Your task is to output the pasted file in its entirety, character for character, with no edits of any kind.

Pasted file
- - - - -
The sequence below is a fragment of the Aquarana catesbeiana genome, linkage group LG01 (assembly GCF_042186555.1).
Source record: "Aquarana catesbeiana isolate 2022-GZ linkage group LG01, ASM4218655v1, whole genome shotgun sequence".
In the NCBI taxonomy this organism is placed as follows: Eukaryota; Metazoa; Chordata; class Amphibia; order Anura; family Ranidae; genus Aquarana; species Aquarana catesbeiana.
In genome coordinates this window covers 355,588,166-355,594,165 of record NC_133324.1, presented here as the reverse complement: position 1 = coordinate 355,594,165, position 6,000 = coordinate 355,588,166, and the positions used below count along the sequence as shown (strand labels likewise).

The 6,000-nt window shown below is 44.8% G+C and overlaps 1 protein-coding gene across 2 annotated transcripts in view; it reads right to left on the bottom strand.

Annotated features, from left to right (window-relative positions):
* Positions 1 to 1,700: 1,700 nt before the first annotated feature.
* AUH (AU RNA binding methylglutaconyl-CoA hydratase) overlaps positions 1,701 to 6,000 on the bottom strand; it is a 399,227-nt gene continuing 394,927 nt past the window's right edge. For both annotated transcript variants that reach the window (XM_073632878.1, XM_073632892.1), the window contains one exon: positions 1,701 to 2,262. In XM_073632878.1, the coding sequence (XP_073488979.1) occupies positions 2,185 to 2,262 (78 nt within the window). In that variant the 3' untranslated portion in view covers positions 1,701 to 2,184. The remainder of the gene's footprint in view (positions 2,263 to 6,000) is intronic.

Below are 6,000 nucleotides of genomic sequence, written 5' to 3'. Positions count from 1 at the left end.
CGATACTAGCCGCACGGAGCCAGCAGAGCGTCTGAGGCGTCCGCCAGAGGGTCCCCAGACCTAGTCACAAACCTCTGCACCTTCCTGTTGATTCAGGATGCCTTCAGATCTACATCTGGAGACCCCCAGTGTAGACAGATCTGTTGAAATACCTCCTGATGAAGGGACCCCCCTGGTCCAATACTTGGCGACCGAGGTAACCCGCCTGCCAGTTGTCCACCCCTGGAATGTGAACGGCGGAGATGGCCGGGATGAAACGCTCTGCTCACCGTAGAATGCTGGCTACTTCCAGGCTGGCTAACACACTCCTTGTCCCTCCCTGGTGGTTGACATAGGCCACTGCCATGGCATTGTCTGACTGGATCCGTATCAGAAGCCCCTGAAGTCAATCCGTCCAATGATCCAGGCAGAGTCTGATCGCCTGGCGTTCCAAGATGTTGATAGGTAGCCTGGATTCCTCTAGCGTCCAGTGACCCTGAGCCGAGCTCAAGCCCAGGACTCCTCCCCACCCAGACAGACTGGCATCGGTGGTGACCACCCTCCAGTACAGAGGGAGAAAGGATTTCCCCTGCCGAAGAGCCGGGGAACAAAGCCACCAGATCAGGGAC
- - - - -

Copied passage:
The sequence below is a fragment of the Aquarana catesbeiana genome, linkage group LG01 (assembly GCF_042186555.1).
Source record: "Aquarana catesbeiana isolate 2022-GZ linkage group LG01, ASM4218655v1, whole genome shotgun sequence".
In the NCBI taxonomy this organism is placed as follows: Eukaryota; Metazoa; Chordata; class Amphibia; order Anura; family Ranidae; genus Aquarana; species Aquarana catesbeiana.
In genome coordinates this window covers 355,588,166-355,594,165 of record NC_133324.1, presented here as the reverse complement: position 1 = coordinate 355,594,165, position 6,000 = coordinate 355,588,166, and the positions used below count along the sequence as shown (strand labels likewise).

The 6,000-nt window shown below is 44.8% G+C and overlaps 1 protein-coding gene across 2 annotated transcripts in view; it reads right to left on the bottom strand.

Annotated features, from left to right (window-relative positions):
* Positions 1 to 1,700: 1,700 nt before the first annotated feature.
* AUH (AU RNA binding methylglutaconyl-CoA hydratase) overlaps positions 1,701 to 6,000 on the bottom strand; it is a 399,227-nt gene continuing 394,927 nt past the window's right edge. For both annotated transcript variants that reach the window (XM_073632878.1, XM_073632892.1), the window contains one exon: positions 1,701 to 2,262. In XM_073632878.1, the coding sequence (XP_073488979.1) occupies positions 2,185 to 2,262 (78 nt within the window). In that variant the 3' untranslated portion in view covers positions 1,701 to 2,184. The remainder of the gene's footprint in view (positions 2,263 to 6,000) is intronic.

Below are 6,000 nucleotides of genomic sequence, written 5' to 3'. Positions count from 1 at the left end.
CGATACTAGCCGCACGGAGCCAGCAGAGCGTCTGAGGCGTCCGCCAGAGGGTCCCCAGACCTAGTCACAAACCTCTGCACCTTCCTGTTGATTCAGGATGCCTTCAGATCTACATCTGGAGACCCCCAGTGTAGACAGATCTGTTGAAATACCTCCTGATGAAGGGACCCCCCTGGTCCAATACTTGGCGACCGAGGTAACCCGCCTGCCAGTTGTCCACCCCTGGAATGTGAACGGCGGAGATGGCCGGGATGAAACGCTCTGCTCACCGTAGAATGCTGGCTACTTCCAGGCTGGCTAACACACTCCTTGTCCCTCCCTGGTGGTTGACATAGGCCACTGCCATGGCATTGTCTGACTGGATCCGTATCAGAAGCCCCTGAAGTCAATCCGTCCAATGATCCAGGCAGAGTCTGATCGCCTGGCGTTCCAAGATGTTGATAGGTAGCCTGGATTCCTCTAGCGTCCAGTGACCCTGAGCCGAGCTCAAGCCCAGGACTCCTCCCCACCCAGACAGACTGGCATCGGTGGTGACCACCCTCCAGTACAGAGGGAGAAAGGATTTCCCCTGCCGAAGAGCCGGGGAACAAAGCCACCAGATCAGGGAC